Hi-Vision


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Hi-Vision

The first high-definition (HD) TV system in Japan. Administered by the Japanese Broadcasting Corporation, or NHK (Nippon Hoso Kyokai), Hi-Vision first broadcast in the late 1980s. It was superseded by Japan's digital HD standard in 2007 (see ISDB). Using analog modulation, Hi-Vision delivered a 1035i resolution with a 15:9 aspect ratio. See HD analog formats, MUSE and ISDB.
References in periodicals archive ?
The Super Hi-Vision might appear in various fields in the near future, such as industry, education, public viewing, digital signage, and so on.
KDDI will introduce in July the ''Mobile Hi-Vision Cam Wooo'' that can capture images of 1280 x 720 pixels and deliver them at a maximum 30 frames per second.
NHK also operates a free Hi-Vision (NHK's HD format) channel.
We are entering an age when Hi-Vision televisions with high image quality will be the mainstream,'' he said.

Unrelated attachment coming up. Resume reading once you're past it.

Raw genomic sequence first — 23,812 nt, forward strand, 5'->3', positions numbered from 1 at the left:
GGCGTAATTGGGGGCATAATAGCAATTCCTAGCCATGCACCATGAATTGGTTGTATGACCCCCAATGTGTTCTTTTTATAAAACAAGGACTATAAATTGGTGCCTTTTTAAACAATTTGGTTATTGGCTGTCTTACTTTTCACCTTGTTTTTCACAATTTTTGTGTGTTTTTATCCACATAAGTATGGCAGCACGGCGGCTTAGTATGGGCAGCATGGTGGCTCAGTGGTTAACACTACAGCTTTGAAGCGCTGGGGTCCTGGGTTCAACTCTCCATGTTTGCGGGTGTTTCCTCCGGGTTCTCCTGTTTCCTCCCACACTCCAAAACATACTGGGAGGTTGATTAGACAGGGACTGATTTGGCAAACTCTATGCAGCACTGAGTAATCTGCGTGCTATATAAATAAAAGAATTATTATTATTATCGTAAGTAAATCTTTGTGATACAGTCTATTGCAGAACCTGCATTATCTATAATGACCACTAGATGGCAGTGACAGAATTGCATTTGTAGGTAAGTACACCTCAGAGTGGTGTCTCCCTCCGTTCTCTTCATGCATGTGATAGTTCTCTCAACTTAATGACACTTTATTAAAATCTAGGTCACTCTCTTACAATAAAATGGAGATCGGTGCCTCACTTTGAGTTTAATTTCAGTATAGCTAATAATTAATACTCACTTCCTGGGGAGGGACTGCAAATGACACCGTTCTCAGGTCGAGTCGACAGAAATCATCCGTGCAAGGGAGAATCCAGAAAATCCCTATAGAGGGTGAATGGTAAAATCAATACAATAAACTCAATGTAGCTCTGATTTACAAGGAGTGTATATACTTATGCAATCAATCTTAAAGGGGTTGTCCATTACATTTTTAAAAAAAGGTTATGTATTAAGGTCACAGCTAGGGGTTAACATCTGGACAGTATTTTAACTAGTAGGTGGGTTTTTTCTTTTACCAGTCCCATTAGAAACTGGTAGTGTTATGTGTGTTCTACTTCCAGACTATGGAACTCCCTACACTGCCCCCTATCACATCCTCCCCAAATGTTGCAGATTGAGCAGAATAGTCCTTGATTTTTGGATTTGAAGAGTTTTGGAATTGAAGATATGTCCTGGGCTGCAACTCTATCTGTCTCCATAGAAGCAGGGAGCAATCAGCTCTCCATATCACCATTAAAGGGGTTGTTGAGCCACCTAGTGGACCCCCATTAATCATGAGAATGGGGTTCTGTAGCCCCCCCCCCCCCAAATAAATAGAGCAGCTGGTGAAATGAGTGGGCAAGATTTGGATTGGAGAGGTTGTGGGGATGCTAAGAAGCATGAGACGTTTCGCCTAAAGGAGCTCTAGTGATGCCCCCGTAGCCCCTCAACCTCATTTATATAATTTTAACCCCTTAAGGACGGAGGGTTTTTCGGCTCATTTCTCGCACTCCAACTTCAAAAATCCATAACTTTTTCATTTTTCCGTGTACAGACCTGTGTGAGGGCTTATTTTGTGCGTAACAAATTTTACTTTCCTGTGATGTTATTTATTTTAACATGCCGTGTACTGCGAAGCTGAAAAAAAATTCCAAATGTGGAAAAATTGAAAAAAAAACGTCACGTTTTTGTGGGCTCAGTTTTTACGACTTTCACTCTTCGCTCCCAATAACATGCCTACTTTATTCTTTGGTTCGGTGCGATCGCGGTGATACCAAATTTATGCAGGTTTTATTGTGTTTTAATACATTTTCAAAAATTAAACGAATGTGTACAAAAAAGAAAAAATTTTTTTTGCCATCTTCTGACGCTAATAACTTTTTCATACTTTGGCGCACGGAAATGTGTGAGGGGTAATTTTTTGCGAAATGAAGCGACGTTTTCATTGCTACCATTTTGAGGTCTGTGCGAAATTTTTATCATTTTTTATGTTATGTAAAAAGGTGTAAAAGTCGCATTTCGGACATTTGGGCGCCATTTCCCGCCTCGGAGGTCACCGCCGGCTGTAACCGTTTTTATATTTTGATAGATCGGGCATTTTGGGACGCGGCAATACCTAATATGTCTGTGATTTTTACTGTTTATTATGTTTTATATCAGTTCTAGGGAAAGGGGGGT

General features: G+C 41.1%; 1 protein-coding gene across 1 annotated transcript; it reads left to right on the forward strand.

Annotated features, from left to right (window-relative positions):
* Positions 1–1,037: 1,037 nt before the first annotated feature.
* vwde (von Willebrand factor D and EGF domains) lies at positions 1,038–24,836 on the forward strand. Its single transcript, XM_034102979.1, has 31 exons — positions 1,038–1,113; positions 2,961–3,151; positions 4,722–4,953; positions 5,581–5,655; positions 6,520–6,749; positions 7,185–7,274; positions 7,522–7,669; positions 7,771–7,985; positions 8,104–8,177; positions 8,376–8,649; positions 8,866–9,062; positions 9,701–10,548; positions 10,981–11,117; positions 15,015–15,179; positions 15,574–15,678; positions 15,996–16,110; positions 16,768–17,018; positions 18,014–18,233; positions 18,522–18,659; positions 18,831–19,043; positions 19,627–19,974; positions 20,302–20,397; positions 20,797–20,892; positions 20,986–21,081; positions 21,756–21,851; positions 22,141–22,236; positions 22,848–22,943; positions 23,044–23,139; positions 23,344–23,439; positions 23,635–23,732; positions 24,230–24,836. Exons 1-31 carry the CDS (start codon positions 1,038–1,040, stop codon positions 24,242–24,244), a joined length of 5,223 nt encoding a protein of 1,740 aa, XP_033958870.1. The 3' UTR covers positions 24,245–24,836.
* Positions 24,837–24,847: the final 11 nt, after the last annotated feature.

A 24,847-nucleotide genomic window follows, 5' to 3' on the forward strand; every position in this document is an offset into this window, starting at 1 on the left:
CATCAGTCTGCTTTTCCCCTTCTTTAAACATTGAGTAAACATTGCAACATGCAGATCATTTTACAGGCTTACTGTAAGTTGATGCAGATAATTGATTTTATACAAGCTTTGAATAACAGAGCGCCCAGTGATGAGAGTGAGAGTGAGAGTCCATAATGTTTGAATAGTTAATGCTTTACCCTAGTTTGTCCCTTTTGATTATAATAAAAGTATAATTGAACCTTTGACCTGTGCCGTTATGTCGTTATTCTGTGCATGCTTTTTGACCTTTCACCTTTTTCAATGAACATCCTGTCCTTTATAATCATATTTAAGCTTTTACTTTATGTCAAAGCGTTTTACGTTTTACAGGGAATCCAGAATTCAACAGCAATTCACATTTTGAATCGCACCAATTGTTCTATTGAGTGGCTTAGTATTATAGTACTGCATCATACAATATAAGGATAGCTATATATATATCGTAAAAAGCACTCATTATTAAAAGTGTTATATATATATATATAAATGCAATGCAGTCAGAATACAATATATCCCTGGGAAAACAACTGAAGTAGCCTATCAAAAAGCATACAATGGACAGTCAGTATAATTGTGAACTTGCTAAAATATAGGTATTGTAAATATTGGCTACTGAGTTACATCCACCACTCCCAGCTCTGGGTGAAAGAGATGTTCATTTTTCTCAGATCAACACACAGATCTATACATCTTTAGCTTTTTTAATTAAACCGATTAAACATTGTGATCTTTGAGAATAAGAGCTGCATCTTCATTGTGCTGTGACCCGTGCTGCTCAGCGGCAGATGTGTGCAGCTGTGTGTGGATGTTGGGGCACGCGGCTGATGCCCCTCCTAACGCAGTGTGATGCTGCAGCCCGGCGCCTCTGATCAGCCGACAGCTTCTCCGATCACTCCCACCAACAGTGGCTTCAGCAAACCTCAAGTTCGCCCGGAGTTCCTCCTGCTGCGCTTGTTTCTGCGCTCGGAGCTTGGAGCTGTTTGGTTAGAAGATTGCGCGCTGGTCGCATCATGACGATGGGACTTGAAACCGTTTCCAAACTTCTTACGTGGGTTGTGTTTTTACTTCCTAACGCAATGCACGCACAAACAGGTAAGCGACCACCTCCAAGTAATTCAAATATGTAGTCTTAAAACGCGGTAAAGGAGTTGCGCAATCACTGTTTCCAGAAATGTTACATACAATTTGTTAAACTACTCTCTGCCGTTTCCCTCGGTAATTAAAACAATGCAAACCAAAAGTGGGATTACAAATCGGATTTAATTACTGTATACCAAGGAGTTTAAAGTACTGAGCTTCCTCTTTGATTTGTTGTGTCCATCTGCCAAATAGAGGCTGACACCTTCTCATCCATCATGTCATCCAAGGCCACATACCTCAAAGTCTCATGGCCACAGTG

It has been hard to put the Digital Hi-Vision images onto conventional DVDs given their large data volumes, but the two have cleared the hurdle by developing technology that compresses video data at an efficiency rate more than twice that of current data compression rates for conventional DVDs, they said.
MPEG2-TS, the signal compression technology used in Hi-Vision TV broadcasting, is also used in BD, making it possible to reproduce extremely high resolution HD video images.
It can also play back images from Victor's digital hi-vision video camera, the GR-HD1, thanks to an internal high-definition decoder.
One of the Japanese experiments to be conducted on the Russian-built Zvezda (Star) module involves tracking the astronauts' physical and mental well-being from Earth via a hi-vision camera.
This was for an NHK Hi-Vision TV program called "A Fifteen-Billion-Year Journey into Space.
Japan was the first to transmit HDTV signals (1979), the first to have its HDTV standard accepted by industry (1985), the first to market HDTV receivers (1990), and the first to offer HDTV programming in prime time (1991), which the president of Matsushita Electric Industrial Company hailed as "a curtain raiser for the Hi-Vision era.
The Japanese government has officially declared November 25 as Hi-Vision Day in celebration of the commercial debut of high-definition television.
Groundbreaking demo will feature first US over-the-air transmissions of Super Hi-Vision system